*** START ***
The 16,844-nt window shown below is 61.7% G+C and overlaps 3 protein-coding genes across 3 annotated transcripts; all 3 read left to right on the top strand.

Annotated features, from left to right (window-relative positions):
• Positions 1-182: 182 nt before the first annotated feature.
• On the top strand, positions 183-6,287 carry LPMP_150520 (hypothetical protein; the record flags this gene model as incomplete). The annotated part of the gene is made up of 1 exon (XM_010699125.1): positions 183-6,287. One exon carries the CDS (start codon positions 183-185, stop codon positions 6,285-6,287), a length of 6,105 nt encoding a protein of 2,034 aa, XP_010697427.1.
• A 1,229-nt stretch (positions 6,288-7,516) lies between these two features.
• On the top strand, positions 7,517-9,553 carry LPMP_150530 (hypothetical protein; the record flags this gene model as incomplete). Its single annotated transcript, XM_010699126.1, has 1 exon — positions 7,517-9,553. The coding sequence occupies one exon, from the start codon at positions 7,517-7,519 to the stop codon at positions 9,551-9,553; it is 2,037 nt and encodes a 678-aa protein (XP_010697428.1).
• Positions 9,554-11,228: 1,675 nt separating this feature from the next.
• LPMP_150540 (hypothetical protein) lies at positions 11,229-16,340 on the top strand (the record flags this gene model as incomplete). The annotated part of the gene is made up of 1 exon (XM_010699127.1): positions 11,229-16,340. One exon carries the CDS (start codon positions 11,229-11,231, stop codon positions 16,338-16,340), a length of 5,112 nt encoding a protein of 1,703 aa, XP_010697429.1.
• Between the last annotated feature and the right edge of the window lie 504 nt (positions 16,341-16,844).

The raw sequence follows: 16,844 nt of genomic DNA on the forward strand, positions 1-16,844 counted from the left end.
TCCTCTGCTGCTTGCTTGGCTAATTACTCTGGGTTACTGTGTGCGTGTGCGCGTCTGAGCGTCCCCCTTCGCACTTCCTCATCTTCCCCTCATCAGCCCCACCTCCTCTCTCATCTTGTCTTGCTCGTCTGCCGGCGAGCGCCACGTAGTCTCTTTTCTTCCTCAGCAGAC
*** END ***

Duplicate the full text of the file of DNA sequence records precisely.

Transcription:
The 16,844-nt window shown below is 61.7% G+C and overlaps 3 protein-coding genes across 3 annotated transcripts; all 3 read left to right on the top strand.

Annotated features, from left to right (window-relative positions):
• Positions 1-182: 182 nt before the first annotated feature.
• On the top strand, positions 183-6,287 carry LPMP_150520 (hypothetical protein; the record flags this gene model as incomplete). The annotated part of the gene is made up of 1 exon (XM_010699125.1): positions 183-6,287. One exon carries the CDS (start codon positions 183-185, stop codon positions 6,285-6,287), a length of 6,105 nt encoding a protein of 2,034 aa, XP_010697427.1.
• A 1,229-nt stretch (positions 6,288-7,516) lies between these two features.
• On the top strand, positions 7,517-9,553 carry LPMP_150530 (hypothetical protein; the record flags this gene model as incomplete). Its single annotated transcript, XM_010699126.1, has 1 exon — positions 7,517-9,553. The coding sequence occupies one exon, from the start codon at positions 7,517-7,519 to the stop codon at positions 9,551-9,553; it is 2,037 nt and encodes a 678-aa protein (XP_010697428.1).
• Positions 9,554-11,228: 1,675 nt separating this feature from the next.
• LPMP_150540 (hypothetical protein) lies at positions 11,229-16,340 on the top strand (the record flags this gene model as incomplete). The annotated part of the gene is made up of 1 exon (XM_010699127.1): positions 11,229-16,340. One exon carries the CDS (start codon positions 11,229-11,231, stop codon positions 16,338-16,340), a length of 5,112 nt encoding a protein of 1,703 aa, XP_010697429.1.
• Between the last annotated feature and the right edge of the window lie 504 nt (positions 16,341-16,844).

The raw sequence follows: 16,844 nt of genomic DNA on the forward strand, positions 1-16,844 counted from the left end.
TCCTCTGCTGCTTGCTTGGCTAATTACTCTGGGTTACTGTGTGCGTGTGCGCGTCTGAGCGTCCCCCTTCGCACTTCCTCATCTTCCCCTCATCAGCCCCACCTCCTCTCTCATCTTGTCTTGCTCGTCTGCCGGCGAGCGCCACGTAGTCTCTTTTCTTCCTCAGCAGAC